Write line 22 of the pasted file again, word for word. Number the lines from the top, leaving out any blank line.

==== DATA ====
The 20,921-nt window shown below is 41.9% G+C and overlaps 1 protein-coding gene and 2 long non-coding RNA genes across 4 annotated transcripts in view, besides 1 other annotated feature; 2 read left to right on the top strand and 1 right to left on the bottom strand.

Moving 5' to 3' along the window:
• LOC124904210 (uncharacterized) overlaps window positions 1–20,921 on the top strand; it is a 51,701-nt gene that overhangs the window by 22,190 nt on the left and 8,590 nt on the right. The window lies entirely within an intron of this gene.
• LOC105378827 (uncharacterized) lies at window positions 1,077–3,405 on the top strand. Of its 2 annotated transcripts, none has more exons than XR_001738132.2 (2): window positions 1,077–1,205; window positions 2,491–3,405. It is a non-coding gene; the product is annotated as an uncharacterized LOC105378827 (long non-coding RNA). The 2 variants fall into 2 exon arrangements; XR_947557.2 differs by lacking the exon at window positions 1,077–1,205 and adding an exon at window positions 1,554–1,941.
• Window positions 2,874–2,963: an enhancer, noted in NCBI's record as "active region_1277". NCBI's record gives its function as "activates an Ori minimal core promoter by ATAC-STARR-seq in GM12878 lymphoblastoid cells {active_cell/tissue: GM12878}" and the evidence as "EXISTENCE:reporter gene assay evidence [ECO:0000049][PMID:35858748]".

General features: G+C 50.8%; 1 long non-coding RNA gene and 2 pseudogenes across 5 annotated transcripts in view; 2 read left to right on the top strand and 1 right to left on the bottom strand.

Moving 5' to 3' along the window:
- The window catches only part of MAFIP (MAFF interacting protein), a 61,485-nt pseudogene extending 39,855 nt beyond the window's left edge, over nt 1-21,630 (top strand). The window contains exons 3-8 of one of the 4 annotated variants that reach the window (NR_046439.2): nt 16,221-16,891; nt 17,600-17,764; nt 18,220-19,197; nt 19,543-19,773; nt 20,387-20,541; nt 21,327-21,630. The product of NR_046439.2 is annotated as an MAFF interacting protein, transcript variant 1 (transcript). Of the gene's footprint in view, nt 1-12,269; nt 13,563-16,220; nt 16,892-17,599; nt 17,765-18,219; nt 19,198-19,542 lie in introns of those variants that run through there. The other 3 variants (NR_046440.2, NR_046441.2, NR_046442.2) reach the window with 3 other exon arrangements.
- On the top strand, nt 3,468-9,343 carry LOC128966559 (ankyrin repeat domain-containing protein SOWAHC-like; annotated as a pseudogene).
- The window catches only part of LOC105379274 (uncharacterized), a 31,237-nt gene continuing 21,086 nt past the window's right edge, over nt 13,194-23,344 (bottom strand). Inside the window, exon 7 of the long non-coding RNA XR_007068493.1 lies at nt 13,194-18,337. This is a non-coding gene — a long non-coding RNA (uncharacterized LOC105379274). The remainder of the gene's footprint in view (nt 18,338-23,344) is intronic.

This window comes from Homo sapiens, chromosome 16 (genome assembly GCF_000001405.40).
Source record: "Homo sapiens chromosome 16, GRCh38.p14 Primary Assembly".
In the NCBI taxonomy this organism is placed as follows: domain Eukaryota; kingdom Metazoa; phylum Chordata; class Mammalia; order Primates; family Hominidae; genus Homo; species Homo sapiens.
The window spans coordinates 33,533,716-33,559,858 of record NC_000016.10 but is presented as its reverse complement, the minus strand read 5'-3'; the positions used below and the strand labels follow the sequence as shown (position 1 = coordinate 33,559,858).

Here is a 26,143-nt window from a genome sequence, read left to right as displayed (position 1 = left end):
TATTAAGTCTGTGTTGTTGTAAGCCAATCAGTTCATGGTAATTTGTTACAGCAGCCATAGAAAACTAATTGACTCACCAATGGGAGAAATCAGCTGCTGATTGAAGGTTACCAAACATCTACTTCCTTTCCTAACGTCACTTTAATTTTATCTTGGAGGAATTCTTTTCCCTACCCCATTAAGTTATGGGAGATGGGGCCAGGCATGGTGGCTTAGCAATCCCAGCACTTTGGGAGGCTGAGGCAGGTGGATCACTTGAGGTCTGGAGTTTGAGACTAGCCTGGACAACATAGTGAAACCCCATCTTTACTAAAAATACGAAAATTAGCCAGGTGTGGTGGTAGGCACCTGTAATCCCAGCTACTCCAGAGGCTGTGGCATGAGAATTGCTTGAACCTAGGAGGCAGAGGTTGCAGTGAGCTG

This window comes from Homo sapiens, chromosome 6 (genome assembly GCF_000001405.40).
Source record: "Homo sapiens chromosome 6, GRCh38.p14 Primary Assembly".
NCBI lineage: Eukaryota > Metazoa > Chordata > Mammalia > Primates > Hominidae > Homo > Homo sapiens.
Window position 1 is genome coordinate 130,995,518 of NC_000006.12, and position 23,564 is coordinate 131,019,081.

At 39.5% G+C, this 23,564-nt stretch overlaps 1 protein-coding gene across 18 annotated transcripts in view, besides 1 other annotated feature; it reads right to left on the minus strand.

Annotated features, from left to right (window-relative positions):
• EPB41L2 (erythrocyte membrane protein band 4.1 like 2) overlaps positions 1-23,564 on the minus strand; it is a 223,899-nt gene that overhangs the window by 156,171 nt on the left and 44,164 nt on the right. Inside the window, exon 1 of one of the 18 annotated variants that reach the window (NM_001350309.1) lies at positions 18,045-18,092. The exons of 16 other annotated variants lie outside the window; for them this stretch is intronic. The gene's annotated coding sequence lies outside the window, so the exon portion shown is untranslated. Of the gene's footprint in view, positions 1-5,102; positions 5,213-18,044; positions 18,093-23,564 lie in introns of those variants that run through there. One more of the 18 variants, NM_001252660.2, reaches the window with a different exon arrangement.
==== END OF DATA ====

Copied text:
Annotated features, from left to right (window-relative positions):